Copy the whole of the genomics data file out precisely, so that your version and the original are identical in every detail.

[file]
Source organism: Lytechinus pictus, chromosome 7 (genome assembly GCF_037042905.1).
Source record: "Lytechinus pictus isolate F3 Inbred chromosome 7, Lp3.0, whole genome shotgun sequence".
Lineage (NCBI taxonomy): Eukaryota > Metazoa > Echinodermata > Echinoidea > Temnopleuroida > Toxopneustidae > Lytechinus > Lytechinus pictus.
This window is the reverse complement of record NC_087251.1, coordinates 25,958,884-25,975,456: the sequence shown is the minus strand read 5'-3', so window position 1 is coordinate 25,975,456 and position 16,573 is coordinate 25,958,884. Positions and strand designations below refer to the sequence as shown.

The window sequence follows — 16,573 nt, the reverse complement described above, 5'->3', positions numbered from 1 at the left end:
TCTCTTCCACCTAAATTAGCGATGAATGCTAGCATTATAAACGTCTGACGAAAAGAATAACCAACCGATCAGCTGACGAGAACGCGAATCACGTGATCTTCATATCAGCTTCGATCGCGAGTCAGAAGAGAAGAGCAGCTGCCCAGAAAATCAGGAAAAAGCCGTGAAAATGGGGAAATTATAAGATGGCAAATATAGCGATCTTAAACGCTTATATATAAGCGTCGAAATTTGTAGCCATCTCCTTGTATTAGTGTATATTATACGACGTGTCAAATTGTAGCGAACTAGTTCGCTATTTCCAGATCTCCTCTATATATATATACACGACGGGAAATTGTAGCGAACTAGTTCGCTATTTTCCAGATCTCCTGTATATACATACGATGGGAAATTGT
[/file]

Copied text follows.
Source organism: Lytechinus pictus, chromosome 7 (genome assembly GCF_037042905.1).
Source record: "Lytechinus pictus isolate F3 Inbred chromosome 7, Lp3.0, whole genome shotgun sequence".
Lineage (NCBI taxonomy): Eukaryota > Metazoa > Echinodermata > Echinoidea > Temnopleuroida > Toxopneustidae > Lytechinus > Lytechinus pictus.
This window is the reverse complement of record NC_087251.1, coordinates 25,958,884-25,975,456: the sequence shown is the minus strand read 5'-3', so window position 1 is coordinate 25,975,456 and position 16,573 is coordinate 25,958,884. Positions and strand designations below refer to the sequence as shown.

The window sequence follows — 16,573 nt, the reverse complement described above, 5'->3', positions numbered from 1 at the left end:
TCTCTTCCACCTAAATTAGCGATGAATGCTAGCATTATAAACGTCTGACGAAAAGAATAACCAACCGATCAGCTGACGAGAACGCGAATCACGTGATCTTCATATCAGCTTCGATCGCGAGTCAGAAGAGAAGAGCAGCTGCCCAGAAAATCAGGAAAAAGCCGTGAAAATGGGGAAATTATAAGATGGCAAATATAGCGATCTTAAACGCTTATATATAAGCGTCGAAATTTGTAGCCATCTCCTTGTATTAGTGTATATTATACGACGTGTCAAATTGTAGCGAACTAGTTCGCTATTTCCAGATCTCCTCTATATATATATACACGACGGGAAATTGTAGCGAACTAGTTCGCTATTTTCCAGATCTCCTGTATATACATACGATGGGAAATTGT